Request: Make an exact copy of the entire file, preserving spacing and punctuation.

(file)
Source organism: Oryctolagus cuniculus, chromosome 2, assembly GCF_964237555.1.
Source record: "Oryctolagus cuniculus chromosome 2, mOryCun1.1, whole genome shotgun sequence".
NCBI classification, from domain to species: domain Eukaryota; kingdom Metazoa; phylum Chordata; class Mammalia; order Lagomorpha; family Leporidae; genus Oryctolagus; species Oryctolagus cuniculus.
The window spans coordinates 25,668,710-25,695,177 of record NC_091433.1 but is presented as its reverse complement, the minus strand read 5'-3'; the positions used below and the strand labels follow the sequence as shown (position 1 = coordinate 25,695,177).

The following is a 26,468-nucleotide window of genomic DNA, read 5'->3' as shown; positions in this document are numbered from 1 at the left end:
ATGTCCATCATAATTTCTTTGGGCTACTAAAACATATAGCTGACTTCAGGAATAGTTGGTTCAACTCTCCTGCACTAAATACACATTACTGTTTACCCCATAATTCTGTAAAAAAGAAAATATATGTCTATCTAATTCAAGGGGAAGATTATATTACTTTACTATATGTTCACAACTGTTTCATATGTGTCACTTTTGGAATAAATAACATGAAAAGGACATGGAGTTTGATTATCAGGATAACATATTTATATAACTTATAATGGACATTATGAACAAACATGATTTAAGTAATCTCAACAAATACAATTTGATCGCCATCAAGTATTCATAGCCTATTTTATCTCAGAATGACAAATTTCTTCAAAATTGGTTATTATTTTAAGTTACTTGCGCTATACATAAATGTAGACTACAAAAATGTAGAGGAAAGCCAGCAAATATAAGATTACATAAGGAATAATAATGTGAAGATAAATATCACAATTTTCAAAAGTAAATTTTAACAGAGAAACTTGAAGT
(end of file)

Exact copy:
Source organism: Oryctolagus cuniculus, chromosome 2, assembly GCF_964237555.1.
Source record: "Oryctolagus cuniculus chromosome 2, mOryCun1.1, whole genome shotgun sequence".
NCBI classification, from domain to species: domain Eukaryota; kingdom Metazoa; phylum Chordata; class Mammalia; order Lagomorpha; family Leporidae; genus Oryctolagus; species Oryctolagus cuniculus.
The window spans coordinates 25,668,710-25,695,177 of record NC_091433.1 but is presented as its reverse complement, the minus strand read 5'-3'; the positions used below and the strand labels follow the sequence as shown (position 1 = coordinate 25,695,177).

The following is a 26,468-nucleotide window of genomic DNA, read 5'->3' as shown; positions in this document are numbered from 1 at the left end:
ATGTCCATCATAATTTCTTTGGGCTACTAAAACATATAGCTGACTTCAGGAATAGTTGGTTCAACTCTCCTGCACTAAATACACATTACTGTTTACCCCATAATTCTGTAAAAAAGAAAATATATGTCTATCTAATTCAAGGGGAAGATTATATTACTTTACTATATGTTCACAACTGTTTCATATGTGTCACTTTTGGAATAAATAACATGAAAAGGACATGGAGTTTGATTATCAGGATAACATATTTATATAACTTATAATGGACATTATGAACAAACATGATTTAAGTAATCTCAACAAATACAATTTGATCGCCATCAAGTATTCATAGCCTATTTTATCTCAGAATGACAAATTTCTTCAAAATTGGTTATTATTTTAAGTTACTTGCGCTATACATAAATGTAGACTACAAAAATGTAGAGGAAAGCCAGCAAATATAAGATTACATAAGGAATAATAATGTGAAGATAAATATCACAATTTTCAAAAGTAAATTTTAACAGAGAAACTTGAAGT